Help please with Road Trip: Milwaukee-Chicago-Toledo-Cleveland-Columbus (long)
- Civil Bear Aug 14, 2012 09:19 AM
Wife and I will be visiting your region for the first time and could use some help vetting my food itinerary. We will be coming from San Francisco with a goal to sample local eats and institutions. We will have a car, and love hitting up hole-in the-walls as well as the occasional more upscale establishments.
Fly into Milwaukee – staying downtown
Sample local eats at Indian Summer
Beer & bowling at Koz or check out a movie at the Oriental Theater
Graze at the Milwaukee Public Market (any rec’s here?)
Stop by Usinger’s for sausages
Quick bite & a beer at the Cheese Bar
Hit up Kopp’s or Leon’s for frozen custard on the way of town
Drive to Chicago – staying at B&B in Witicker
Dinner at Malnati’s
Sandwich crawl with intermingled site seeing (Untouchable’s TourJH Skydeck & Water Works):
-Portillo’s Hot Dogs
Dinner at Fontera Grill
Lunch at Turkish Festival
Site seeing: Mini-Bus & Boat Tour, Navy Pier
Dinner at Harry Caray’s Steak (looking for actual Chicago Steakhouse that dry-ages its beef)
Drive to Cleveland by way of Toledo – staying downtown next to Progressive Field
Hit Uncle John’s BBQ for rib tips and sausage on the way out of town
Lunch Tony Packo’s in Toledo (what to get here?)
Dinner at Lola
Breakfast at Slyman’s (corned beef hash)
Visit Rock & Roll HOF
Lunch at Sokolowski’s (perogies and fried perch)
Go to Indians Game
Early breakfast at West Side Market (are all places open in the morning?
-Old Country Sausage
Drive to Columbus – Staying in Worthington
Attend Cal @ Ohio State game
Bite to eat near shuttle drop off in Worthington after the game:
-Natalie’s Wood Fired Pizza?
Breakfast across the street at Bob Evans
Lunch: Starliner Diner, Hubert’s Polish Kitchen, Tommy’s Diner, Katzingers Deli, other suggestions?
Breakfast: German Village Coffee Shop, Pistacia Vera, The Angry Baker, La Chatelain, others?
Ice cream at Jeni’s
Fly Back to SF
Yes, the stands at the west side market are all open saturday mornings, saturday is the big day and it's hopping, so getting there early is good. There is a cafe in the market if you want to have breakfast there, or a really good crepe place handily located right next to a coffee place if you want to do a crepe type breakfast (crepes du luxe, next to city roast). Though an original maha's falafil (sic - their spelling) sandwich is a great breakfast as well.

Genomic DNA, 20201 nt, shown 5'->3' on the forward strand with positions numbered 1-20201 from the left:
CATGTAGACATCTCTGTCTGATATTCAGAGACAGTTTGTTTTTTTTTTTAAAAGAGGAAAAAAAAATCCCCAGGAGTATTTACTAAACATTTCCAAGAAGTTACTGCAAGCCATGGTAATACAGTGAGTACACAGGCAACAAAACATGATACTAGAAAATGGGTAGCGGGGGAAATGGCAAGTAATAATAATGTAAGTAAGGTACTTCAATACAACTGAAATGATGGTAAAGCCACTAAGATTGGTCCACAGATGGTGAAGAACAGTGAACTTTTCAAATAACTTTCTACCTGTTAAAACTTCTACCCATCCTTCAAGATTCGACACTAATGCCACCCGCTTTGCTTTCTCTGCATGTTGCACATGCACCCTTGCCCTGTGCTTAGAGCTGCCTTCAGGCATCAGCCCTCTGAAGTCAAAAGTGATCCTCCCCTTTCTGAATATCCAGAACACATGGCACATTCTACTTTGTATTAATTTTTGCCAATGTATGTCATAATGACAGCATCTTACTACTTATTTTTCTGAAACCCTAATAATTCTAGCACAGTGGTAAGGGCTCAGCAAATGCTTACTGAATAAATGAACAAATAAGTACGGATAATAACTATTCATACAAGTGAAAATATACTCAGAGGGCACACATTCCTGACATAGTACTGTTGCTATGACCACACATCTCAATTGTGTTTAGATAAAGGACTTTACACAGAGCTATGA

I cannot in good conscience endorse Sokolowski's but most clevelander's love it. I'm all about steam tables and hearty food but in my opinion they use a lot of cheap grease on things that makes it not sit well.
Def. love the idea of bfast at slyman's before the rock hall. You may want to first visit Erie Street Coffee on E 4th (very near Lola) for coffee as well at some point.
What a trip! I live in Toledo and have a son in Chicago and a son who graduated last year from OSU (Go Bucks against Cal). Some observations:
You may want to post an inquiry on the Chicago board. We like Malnati's as a good example of deep dish. Al's, Portollo's are fine for hot dogs and Italian beef. You could get both at Portillo's and do well.
Frontera is great but takes only a limited number of reservations and can be a long wait. You could try Bayless's more upscale place next door, Topolobongo (sp?) or one of the other great regional Mexican places, Mexique, Mixteco Grill, etc.
I would suggest David Burke or Chicago Cut for dry aged steak.
At Packos (I hope you go to the original on Front Street) try the hot dogs and/or stuffed cabbage.
I don't know the places near Worthington. You should check out the short north area which is a little south of campus for trendy galleries and restaurants. Rigsby's is good and we like the Northstar. In German Village, check out The Thurman for its famous burgers. Bob Evans is just a regional chain - nothing special. Lindey's is also fine. It is more of an iconic Columbus spot, having been around for a long time.
Jeni's is an absolute must.
You have clearly done your research. Hope this helps.
Thanks sammyo. I was fortunate to get a res at Frontera, so I should be good to go.
I will check out Rigsby's and the Northstar. Regarding the Thurman, it seems to be a Columbus type institution that I am looking for. However I caught a glimpse of the place on Man vs. Food and the burgers did not look too appealing (and this from a guy that will eat just about anything!). Any recs on what to order there?
>> Dinner at Harry Caray’s Steak (looking for actual Chicago Steakhouse that dry-ages its beef)
>> I would suggest David Burke or Chicago Cut for dry aged steak.
Yes, exactly. I don't think Harry Caray's dry ages their beef. Go instead to David Burke's Primehouse or Chicago Cut Steakhouse. Both dry age their beef. If you ask, Burke's will give you a tour of their aging room.